Likewise, if there is a statement that indicates that a customer can only file complaints related to the running ads of a company, then it would make the customer’s case without merit in our scenario since his case is not based on just the running or active ads.

PoE:

  1. The team tasked with designing interface of mobile phones at Nokia is not as good as it was thought to be – Clearly the passage doesn’t talk about the quality of interface design team. Even the lawsuit in question concerns about advertised quality vs actual quality and not quality expected from the team vs actual quality. Thus, this option is out of scope of discussion.
  2. Nokia had advertised about its interface standard sometime in the pastTrue – This is strongly suggested by the passage. This information helps us understand two seemingly contradicting facts in the question. Thus, while Nokia might not be currently advertising its interface quality, it might have done so in the past when the customer bought the phone. Since the customer bought a phone on the basis of advertised interface quality, the lawsuit may hold some merit. Thus, this is a correct answer choice.
  3. Aggrieved customers are given a preference in courts. – Clearly this is out of scope of our discussion. The passage doesn’t suggest that the customer’s case has been accepted in the court without any presence of merit.
  4. Nokia will likely lose the lawsuit as the court seems to be siding with the accusers.– Even though the court has accepted the case on initial assessment of merit, actual judgment is expected to be based on detailed arguments and information of both sides. Thus, we cannot comment on the result of the lawsuit. Thus, this is not a correct answer choice.
  5. Customers cannot file lawsuits against a company on the basis of difference between advertised and actual standards if the company has stopped claiming such standards. – False – If customers cannot file cases when companies stop claiming such standards, then in our current situation, the customer’s lawsuit must not have been accepted on initial assessment of merit. However, since the lawsuit has been accepted, it clearly suggests that this option is false. Thus, this is the second answer choice.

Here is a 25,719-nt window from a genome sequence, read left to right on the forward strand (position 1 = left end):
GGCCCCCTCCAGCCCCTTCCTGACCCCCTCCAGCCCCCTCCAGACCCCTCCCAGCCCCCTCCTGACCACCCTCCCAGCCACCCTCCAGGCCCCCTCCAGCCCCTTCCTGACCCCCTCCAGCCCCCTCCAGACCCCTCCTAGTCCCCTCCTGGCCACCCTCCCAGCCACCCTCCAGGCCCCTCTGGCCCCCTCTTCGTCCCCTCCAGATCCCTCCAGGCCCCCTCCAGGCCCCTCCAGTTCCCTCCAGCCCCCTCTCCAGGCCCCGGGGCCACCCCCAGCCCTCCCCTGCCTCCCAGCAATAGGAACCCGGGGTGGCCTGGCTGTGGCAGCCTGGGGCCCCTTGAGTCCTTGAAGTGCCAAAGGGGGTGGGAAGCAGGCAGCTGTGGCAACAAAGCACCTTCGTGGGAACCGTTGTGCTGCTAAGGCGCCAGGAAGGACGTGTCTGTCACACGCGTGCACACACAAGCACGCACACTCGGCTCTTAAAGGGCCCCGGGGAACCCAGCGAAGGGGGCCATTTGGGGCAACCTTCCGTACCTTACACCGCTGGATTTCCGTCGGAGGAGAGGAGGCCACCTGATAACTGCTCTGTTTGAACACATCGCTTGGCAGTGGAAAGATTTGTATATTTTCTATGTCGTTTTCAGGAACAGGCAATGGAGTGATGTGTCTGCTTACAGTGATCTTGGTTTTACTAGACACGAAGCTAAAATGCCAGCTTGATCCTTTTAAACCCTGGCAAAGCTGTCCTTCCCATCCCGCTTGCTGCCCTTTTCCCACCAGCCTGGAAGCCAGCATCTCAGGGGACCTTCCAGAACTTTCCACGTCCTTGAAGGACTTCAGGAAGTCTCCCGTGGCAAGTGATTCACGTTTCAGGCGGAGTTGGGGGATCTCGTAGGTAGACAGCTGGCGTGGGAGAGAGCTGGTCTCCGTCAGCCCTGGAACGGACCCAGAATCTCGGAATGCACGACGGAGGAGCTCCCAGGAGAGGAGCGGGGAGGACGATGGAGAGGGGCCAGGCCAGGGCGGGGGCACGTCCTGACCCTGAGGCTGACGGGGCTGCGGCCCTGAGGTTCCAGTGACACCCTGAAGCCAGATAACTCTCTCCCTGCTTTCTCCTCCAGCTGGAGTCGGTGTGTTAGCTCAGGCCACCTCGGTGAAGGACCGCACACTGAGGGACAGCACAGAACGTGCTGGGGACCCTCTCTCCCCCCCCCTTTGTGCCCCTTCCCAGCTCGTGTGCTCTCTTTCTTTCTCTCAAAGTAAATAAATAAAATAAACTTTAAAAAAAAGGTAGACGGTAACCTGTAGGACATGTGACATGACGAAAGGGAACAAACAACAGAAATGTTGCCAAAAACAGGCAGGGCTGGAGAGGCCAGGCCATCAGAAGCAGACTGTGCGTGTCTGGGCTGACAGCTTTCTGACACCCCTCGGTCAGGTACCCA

6. Advertisements are the only source of information to the customers about the quality of the mobile phones. – This is not suggested to be true by the passage since the passage doesn’t talk about the sources of information to the customers. Besides, even if this option were true, it wouldn’t help us in explaining the seeming contradiction in the passage. Thus, this is an incorrect option.

Take-Aways:

1. While a two-part CR question does take longer than a typical CR question, it shouldn’t take double the amount of time.

2. The key is to follow a systematic approach: understanding the passage, pre-thinking the answer choices and eliminating the incorrect options.

Concluding remarks

In the end, we suggest that you use the above approach to as many two-part IR CR questions as you come across. This will help you in getting familiarized with the approach and result in a lot of time savings during the exam.

e-GMAT has recently launched a full-fledged course on Integrated Reasoning encompassing 15+ hours of interactive audio visual content, 35 concepts, 120+ original questions, and 2 full length Mock Tests.

Like our all other courses, this also comes with a generous free trial. You may try it for free by registering on our website.

Chiranjeev Singh

5 comments

  • So the option for FALSE, is that like a weaken argument type of question? Also I still don't understand the reasoning behind the FALSE option.

    • Well, in some way, the option for FALSE is similar to a weakener if we take the last statement of the passage as the CONCLUSION of the passage.

      However, there is nothing to suggest that the last statement is the CONCLUSION of the argument. Neither a conclusion marker has been used nor the question statement specifically refers to the last statement as the conclusion. Rather, the question stem doesn't demand any conclusion in the passage. We also know a weakener cannot exist with a conclusion; simply because the only job of the weakener is to create doubts on the conclusion.

      Therefore, in the given question (and even in other similar questions), we cannot say that option 5 is a weakener since there is no CONCLUSION in the passage.

      Now, coming to your query on the reasoning behind the FALSE option.

      The question stem asks us to find a statement that the given information most strongly suggests is false.

      What this means is that we need to find a statement which contradicts the information given in the passage. For example: If I make the following two statements

      1. Joe gave GMAT last week
      2. He will likely get his official scorecard in another 14 days.

      Now, if the option statement says that an official scorecard takes at least 2 months to arrive, then this option statement is clearly contradicting the two statements given. Therefore, such a statement should be FALSE in light of the given two statements.

      Similarly, Option 5 in the given question contradicts the below statements of the passage:

      1. Nokia, one of the renowned mobile companies, came under a law suit claiming that the interface of one of its models of phone was not as good as advertised.
      2. all the company’s running advertisements are focused on the robustness of the company’s phones
      3. The court, however, has accepted the case on initial assessment of merit

      Since, as per statement 2 above, all the current ads of Nokia are focused on the robustness of the company, then if option 5 holds, the court should not have accepted the case. However, we are given that the court has accepted the case.

      Therefore, by suggesting information contradictory to the information given, Option 5 should be FALSE.

      Hope this helps.

      Thanks,
      Chiranjeev